From Notre-Dame de Paris by Victor Hugo
Book V Chapter 2 This Will Kill That
Our readers must excuse us if we stop a moment to investigate the enigmatic words of the archdeacon: “This will kill that. The book will kill the edifice.” (p 174)
... How precarious is the immortality of the manuscript! How far more solid, lasting, and resistant is the edifice, the book in stone! To destroy the written word, you need only a torch and a Turk. To demolish the constructed word, you need a social revolution or an earthquake. Barbarism swept over the Colosseum; a deluge, perhaps, over the pyramids.
In the fifteenth century everything changed.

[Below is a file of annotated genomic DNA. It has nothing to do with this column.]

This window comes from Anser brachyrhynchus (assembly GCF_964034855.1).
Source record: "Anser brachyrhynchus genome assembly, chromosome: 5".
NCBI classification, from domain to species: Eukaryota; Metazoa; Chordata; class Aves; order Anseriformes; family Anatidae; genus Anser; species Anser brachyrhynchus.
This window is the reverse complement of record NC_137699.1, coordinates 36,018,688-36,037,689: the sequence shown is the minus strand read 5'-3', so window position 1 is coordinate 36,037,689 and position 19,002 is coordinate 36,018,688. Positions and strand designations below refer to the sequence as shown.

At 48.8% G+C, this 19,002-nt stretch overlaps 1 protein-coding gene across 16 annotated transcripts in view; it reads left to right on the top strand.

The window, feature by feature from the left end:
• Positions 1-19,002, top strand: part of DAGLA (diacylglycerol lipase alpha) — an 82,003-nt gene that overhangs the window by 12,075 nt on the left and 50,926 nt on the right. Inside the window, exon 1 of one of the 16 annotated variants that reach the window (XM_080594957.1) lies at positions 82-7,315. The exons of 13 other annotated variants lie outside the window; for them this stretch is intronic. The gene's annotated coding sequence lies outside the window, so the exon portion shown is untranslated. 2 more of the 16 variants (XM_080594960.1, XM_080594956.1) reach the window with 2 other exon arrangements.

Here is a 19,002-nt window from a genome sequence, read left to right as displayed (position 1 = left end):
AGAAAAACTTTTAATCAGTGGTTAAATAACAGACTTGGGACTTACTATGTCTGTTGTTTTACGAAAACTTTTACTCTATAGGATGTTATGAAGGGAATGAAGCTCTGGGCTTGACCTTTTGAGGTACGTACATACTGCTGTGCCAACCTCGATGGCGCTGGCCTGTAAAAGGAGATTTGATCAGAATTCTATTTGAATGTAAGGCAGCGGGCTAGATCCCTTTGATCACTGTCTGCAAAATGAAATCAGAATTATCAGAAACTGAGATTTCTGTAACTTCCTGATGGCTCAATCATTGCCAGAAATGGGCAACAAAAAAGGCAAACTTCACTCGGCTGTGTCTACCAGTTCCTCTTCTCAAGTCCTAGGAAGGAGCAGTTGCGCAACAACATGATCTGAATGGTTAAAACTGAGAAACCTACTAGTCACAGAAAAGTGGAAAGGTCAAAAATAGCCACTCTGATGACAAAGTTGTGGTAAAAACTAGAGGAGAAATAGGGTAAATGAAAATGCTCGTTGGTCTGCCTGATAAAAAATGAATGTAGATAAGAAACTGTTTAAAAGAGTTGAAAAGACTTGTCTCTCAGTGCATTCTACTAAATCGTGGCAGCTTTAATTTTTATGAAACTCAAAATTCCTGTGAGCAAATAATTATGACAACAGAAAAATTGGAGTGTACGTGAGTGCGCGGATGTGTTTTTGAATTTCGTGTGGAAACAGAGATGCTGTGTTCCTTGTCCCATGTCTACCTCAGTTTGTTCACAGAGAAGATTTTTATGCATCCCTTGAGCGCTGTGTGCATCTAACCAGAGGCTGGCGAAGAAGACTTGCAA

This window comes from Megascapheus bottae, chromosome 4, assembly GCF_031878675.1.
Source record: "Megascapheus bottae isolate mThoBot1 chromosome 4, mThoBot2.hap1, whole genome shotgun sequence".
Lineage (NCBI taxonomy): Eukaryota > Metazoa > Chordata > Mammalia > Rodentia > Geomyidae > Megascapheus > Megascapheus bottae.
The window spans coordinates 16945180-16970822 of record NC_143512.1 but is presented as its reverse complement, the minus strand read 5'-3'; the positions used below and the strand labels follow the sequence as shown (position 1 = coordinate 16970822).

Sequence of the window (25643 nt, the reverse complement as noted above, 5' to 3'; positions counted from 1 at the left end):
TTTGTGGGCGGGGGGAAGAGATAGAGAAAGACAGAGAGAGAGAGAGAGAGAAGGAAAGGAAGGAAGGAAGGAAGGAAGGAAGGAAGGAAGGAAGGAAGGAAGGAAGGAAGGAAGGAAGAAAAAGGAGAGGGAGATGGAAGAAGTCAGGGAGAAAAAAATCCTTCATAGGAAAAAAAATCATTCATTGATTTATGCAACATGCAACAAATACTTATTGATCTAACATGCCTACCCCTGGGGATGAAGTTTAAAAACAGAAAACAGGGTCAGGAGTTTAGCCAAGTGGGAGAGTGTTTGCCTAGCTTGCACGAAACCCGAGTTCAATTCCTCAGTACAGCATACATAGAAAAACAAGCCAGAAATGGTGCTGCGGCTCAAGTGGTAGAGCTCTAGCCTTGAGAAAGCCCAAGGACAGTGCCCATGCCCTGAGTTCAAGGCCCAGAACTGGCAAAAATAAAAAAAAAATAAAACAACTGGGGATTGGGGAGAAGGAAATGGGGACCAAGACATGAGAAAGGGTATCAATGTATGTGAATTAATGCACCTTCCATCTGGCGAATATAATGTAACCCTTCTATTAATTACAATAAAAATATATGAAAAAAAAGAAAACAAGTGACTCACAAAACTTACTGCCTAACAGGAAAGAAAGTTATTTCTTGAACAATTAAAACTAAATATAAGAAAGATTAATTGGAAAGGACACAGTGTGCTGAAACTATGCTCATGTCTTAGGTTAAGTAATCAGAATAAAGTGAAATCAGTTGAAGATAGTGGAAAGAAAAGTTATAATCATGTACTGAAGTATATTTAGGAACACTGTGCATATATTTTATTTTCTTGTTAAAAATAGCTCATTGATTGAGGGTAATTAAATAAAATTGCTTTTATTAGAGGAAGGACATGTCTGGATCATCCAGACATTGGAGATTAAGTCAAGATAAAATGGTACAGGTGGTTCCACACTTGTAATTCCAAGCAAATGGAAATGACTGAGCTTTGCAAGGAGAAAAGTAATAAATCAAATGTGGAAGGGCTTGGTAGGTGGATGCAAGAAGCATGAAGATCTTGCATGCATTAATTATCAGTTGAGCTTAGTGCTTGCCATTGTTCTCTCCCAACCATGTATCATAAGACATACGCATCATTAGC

Human intelligence discovered a way of perpetuating itself, one not only more durable and more resistant than architecture, but also simpler and easier. Architecture was dethroned. The stone letters of Orpheus gave way to the lead letters of Gutenberg.
The book will kill the edifice.
The invention of printing was the greatest event in history. It was the parent revolution; it was the fundamental change in mankind’s mode of expression, it was human thought doffing one garment to clothe itself in another; it was the complete and definitive sloughing off of the skin of a serpent, which, since the time of Adam, has symbolized intelligence.
When put into print, thought is more imperishable than ever; it is volatile, intangible, indestructible; it mingles with the air. (p 182)
Translated by Walter Cobb
Will the internet kill the book?